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Washington, D.C. --Not only is Mike Enzi one of our country's newest senators, he's also introducing a new thing to the Senate, the use of laptop computers by members of Congress while carrying out their duties.

Enzi made his debut as the "Cyber Senator" last week when he flipped open his laptop computer at a Labor Committee hearing on technology and the "virtual university."

"I share your interest in and enthusiasm for computers and all their possibilities," he told hearing witnesses. "One thing I plan to do is introduce my laptop to the Senate floor. There is a lot of potential for using a computer to keep in touch with my staff while I am on the floor of the Senate. I can access volumes of information while I follow the debates."

Enzi, who helped with computer programming while employed at an oil well servicing company before being elected to the Senate, believes members of Congress themselves need to utilize the technology available to them. He said this is essential because members need to understand what they are charged with governing.

"We live in an age of unprecedented reliance on technology and exponential growth in the area of information processing. Computers are the vehicles by which this information is processed," said Enzi. "It's only proper that those charged with making sensible laws regarding the Internet, information access, computer use and other areas, actually use computers and know what they're all about."

He said the expanded use of laptop computers by members could have a direct and positive impact on the way Congress does business.

"I could have kept up with the proceedings of this hearing from the Senate floor," said Enzi. "I thought I was going to have to miss part of this today, but the problems of scheduling conflicts could be eased somewhat with ‘virtual hearings.' That would mean I could be here from anywhere. I wouldn't have to miss testimony. In fact, I could make my statement and ask questions by way of this laptop, with my picture showing on the screen."

The ‘Virtual University'

Enzi said his introduction of a laptop computer was fitting at this particular hearing. He told the panel, which included Utah Governor Michael Leavitt, he was an avid supporter of the Western Governors' University, the subject of the hearing.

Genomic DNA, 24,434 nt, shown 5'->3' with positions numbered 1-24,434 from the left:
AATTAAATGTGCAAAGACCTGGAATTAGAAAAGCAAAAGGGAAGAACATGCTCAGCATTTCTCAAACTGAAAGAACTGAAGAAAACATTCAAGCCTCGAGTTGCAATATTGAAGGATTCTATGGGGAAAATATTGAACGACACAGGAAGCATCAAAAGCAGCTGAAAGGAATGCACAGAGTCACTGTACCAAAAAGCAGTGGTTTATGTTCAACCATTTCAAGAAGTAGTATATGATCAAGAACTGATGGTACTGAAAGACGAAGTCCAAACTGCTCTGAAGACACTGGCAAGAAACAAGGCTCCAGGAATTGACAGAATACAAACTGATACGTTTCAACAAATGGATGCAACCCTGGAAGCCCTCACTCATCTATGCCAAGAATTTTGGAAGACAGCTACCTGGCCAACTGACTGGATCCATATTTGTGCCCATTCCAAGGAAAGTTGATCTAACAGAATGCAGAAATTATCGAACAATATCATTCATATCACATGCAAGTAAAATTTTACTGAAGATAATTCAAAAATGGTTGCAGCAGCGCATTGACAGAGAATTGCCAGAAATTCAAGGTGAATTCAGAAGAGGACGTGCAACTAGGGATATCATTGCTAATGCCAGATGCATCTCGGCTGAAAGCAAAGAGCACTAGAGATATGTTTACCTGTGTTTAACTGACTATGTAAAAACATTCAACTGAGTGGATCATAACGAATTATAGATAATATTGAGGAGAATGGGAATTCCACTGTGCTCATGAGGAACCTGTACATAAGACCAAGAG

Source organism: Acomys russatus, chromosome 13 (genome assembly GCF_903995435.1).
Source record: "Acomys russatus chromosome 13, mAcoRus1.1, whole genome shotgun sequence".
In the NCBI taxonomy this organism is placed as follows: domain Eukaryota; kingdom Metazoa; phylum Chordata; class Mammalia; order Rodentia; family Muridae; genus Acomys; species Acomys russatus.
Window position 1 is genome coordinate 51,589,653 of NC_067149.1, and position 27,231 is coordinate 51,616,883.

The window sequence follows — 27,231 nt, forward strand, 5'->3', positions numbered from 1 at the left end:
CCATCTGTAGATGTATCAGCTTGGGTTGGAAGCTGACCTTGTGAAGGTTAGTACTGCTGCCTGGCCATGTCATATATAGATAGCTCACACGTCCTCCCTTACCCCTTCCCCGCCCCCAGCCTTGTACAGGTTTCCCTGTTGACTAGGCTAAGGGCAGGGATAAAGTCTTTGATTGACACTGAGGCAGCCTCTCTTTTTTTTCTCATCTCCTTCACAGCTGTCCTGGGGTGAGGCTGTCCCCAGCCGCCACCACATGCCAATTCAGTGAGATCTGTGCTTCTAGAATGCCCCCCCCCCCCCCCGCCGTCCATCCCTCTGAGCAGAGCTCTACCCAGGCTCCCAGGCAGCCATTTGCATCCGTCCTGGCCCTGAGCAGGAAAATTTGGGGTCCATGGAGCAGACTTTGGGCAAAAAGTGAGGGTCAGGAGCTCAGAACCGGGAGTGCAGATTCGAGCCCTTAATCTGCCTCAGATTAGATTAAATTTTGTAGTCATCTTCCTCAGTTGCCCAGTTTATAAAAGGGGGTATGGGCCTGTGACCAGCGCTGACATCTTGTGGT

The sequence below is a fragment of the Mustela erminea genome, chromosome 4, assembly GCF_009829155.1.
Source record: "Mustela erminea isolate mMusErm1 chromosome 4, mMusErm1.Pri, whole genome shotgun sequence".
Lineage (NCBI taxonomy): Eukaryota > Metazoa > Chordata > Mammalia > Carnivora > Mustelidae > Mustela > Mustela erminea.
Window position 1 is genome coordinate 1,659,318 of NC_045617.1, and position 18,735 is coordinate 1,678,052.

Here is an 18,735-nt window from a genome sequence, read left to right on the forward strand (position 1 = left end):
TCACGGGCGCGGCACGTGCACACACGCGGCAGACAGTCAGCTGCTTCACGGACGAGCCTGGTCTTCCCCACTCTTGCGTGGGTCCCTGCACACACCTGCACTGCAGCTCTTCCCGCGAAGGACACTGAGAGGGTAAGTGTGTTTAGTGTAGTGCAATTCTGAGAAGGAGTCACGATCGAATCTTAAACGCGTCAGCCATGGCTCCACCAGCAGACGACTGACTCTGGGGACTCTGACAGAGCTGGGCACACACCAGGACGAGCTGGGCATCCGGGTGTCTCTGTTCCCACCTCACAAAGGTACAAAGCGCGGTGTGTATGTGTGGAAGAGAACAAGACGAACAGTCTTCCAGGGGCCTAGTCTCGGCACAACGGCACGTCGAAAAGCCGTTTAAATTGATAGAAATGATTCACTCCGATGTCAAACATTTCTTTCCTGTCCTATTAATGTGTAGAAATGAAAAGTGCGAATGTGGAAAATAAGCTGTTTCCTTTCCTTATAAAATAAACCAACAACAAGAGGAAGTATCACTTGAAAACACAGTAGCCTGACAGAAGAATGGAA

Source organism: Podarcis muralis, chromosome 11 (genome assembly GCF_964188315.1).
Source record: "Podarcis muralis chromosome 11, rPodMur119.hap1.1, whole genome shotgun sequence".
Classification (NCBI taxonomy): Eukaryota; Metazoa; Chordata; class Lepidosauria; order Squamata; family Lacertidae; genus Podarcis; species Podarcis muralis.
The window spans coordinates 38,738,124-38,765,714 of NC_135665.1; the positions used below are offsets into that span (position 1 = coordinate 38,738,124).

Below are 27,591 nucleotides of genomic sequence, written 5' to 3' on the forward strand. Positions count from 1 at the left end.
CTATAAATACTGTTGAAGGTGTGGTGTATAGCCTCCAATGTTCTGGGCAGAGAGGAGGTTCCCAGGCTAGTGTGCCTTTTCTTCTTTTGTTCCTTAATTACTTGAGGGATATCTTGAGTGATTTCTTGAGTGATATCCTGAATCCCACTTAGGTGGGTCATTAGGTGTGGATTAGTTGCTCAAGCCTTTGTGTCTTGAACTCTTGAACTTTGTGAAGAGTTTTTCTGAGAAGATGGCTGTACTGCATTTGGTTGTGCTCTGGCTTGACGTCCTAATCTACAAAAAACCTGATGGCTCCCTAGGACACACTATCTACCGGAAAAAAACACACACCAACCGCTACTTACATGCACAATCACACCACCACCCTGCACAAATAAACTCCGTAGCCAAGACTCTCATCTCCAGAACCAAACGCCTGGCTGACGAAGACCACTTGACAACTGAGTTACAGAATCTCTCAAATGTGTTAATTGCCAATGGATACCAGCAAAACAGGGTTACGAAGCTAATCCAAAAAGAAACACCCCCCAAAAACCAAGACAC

"This is an exciting topic. Western states and in fact, my own state of Wyoming, are on the cutting edge of education technology with the establishment of a "virtual university," said Enzi. "I know that our governor, Governor (Jim) Geringer, is deeply committed to the Western Governors' University. We also have a new president at the University of Wyoming, Dr. Philip Dubois, who has made distance learning one of his top priorities. In a state like Wyoming, where we have miles and miles of miles and miles, distance learning is perhaps one of the most significant changes in education in history."

Enzi, a former member of the Western Interstate Commission on Higher Education and the Education Commission of the States, said appreciation for and recognition of the tremendous educational opportunity "virtual universities" will provide, should be the focus of educators and lawmakers. This isn't always the case, he said.

"Most of the concern has been centered on money. How would you know whether to charge in-state or out-of-state tuition? How do you keep people from tapping into the courses for free? How will student aid be handled? These are legitimate concerns, but they will be answered," said Enzi. "Education is our future. We must not let technical concerns stop us from using technology to vastly increase our understanding. The real task ahead of us is modernizing our higher education policy to reflect today's technological realities in education. And as legislators we must add flexibility to the law so it can keep up with the changes of tomorrow."

Constituents can write Enzi via email: Those interested can also better inform themselves of legislative activities by visiting his web site: